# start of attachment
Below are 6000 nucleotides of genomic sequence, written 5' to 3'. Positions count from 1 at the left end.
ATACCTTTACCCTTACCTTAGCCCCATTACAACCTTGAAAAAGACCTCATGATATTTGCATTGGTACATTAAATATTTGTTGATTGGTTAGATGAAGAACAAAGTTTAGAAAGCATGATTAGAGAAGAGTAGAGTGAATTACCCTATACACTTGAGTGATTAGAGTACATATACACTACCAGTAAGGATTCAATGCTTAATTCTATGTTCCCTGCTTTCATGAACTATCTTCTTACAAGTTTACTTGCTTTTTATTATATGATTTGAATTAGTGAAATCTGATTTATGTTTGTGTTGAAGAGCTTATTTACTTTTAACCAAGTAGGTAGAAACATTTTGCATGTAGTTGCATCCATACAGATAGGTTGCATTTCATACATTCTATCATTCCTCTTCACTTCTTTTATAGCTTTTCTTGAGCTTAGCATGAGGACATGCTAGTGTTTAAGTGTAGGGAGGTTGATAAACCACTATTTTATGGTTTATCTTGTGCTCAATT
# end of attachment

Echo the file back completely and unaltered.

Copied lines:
Below are 6000 nucleotides of genomic sequence, written 5' to 3'. Positions count from 1 at the left end.
ATACCTTTACCCTTACCTTAGCCCCATTACAACCTTGAAAAAGACCTCATGATATTTGCATTGGTACATTAAATATTTGTTGATTGGTTAGATGAAGAACAAAGTTTAGAAAGCATGATTAGAGAAGAGTAGAGTGAATTACCCTATACACTTGAGTGATTAGAGTACATATACACTACCAGTAAGGATTCAATGCTTAATTCTATGTTCCCTGCTTTCATGAACTATCTTCTTACAAGTTTACTTGCTTTTTATTATATGATTTGAATTAGTGAAATCTGATTTATGTTTGTGTTGAAGAGCTTATTTACTTTTAACCAAGTAGGTAGAAACATTTTGCATGTAGTTGCATCCATACAGATAGGTTGCATTTCATACATTCTATCATTCCTCTTCACTTCTTTTATAGCTTTTCTTGAGCTTAGCATGAGGACATGCTAGTGTTTAAGTGTAGGGAGGTTGATAAACCACTATTTTATGGTTTATCTTGTGCTCAATT